• Parador de Alarcon, Spain. For me, the first time I approached this castle it was love at first sight. Alarcon is a castle junkie's dream come true. Ramparts, arrow-slit windows, stone archways, and crenellated watchtowers preside over the valley below. 

How expensive is it to stay overnight in one of these castles or palace hotels?


Prices range from the affordable 70 Euros a night for a double in Germany on into the stratosphere starting at 2000 Euros a night for a suite in a doge's palace along the Grand Canal in Venice. Average price would be about 100-250 Euros, depending on the season, the view, and the plumbing.


Is it possible to rent one of these castles for a wedding celebration and which six would you recommend and why?


Yes, especially in Scotland and for exclusive use, too. In France there are dozens of private châteaux that one can rent, with and without catering. The following six I would choose because they are experienced in hosting weddings and can assist in the planning. I might add that those interested in a legal ceremony should research the country's requirements if not a resident.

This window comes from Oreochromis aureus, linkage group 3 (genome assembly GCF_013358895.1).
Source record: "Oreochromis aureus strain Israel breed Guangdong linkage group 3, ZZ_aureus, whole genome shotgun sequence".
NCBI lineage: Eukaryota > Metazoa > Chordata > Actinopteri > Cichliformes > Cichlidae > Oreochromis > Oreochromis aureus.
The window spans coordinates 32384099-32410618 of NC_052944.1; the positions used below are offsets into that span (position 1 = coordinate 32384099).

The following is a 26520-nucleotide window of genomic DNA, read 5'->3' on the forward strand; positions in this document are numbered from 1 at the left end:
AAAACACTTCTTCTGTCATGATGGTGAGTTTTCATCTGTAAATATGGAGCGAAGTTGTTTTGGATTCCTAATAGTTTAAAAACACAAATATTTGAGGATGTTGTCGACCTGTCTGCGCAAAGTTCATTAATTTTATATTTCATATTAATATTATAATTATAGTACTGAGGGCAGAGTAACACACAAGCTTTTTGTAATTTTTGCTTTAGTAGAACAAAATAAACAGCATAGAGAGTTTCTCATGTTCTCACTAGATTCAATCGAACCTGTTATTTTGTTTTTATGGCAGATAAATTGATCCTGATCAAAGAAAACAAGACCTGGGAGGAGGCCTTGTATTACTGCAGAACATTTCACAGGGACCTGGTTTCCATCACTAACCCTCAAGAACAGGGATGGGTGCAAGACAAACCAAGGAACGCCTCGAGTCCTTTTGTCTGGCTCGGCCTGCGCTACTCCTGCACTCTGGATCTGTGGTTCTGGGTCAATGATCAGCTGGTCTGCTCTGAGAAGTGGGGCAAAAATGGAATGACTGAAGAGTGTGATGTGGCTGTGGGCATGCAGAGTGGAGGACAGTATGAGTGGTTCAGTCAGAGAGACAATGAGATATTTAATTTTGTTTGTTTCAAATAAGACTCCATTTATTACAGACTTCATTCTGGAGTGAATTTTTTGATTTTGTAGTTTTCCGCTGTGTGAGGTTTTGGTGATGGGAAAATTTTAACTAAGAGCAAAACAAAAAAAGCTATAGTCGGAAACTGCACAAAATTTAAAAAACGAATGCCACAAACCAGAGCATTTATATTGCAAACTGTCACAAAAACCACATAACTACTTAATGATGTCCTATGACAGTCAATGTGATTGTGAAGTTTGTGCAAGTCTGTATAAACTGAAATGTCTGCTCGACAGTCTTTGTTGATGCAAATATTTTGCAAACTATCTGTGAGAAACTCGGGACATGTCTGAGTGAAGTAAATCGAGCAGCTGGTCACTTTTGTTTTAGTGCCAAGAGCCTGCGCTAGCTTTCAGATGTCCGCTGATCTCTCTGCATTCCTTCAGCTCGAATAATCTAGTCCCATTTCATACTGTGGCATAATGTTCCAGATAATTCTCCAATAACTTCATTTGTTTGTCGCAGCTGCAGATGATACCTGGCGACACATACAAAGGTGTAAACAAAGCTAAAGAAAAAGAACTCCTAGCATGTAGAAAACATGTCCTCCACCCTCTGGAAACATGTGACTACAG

• Amberley Castle, England.

  • Borthwick Castle, Scotland

  • Hotel Schloss Waldeck, Germany

  • Hotel Schloss Mônchstein, Austria

  • Ashford Castle, Ireland

  • Castello della Castelluccia, Italy

What does travel mean to you?


It's the other half of one's education, and there's so much to learn about! My idea of utter bliss is to walk out my front door with no firm plans except to travel overland to the tip of South America or across Asia, sleeping wherever I end up by nightfall. It's the ultimate freedom.


How have you used the Internet to boost your writing career?


Well, it's certainly made it a 1000 times easier in terms of research. I can remember well going through volumes of books on medieval history at the University of California libraries trying to find historical references to some castle.  I even took a semester of German so I could decipher the German hotel brochures. The most intriguing use of the Internet for guidebook writers nowadays is in self-publishing.


What advice would you give to someone who is considering going into travel writing?



Do it because you love the genre and be sure to have another paying gig.




What is next for Pamela L. Barrus and is there anything else you wish to add to our interview?



I'm learning to build websites and hope to have a castle and palace one up this year. My next travel adventure is to walk the 480-mile Camino de Santiago across northern Spain.

Thanks once again and good luck with all of your future endeavors.

Thank you!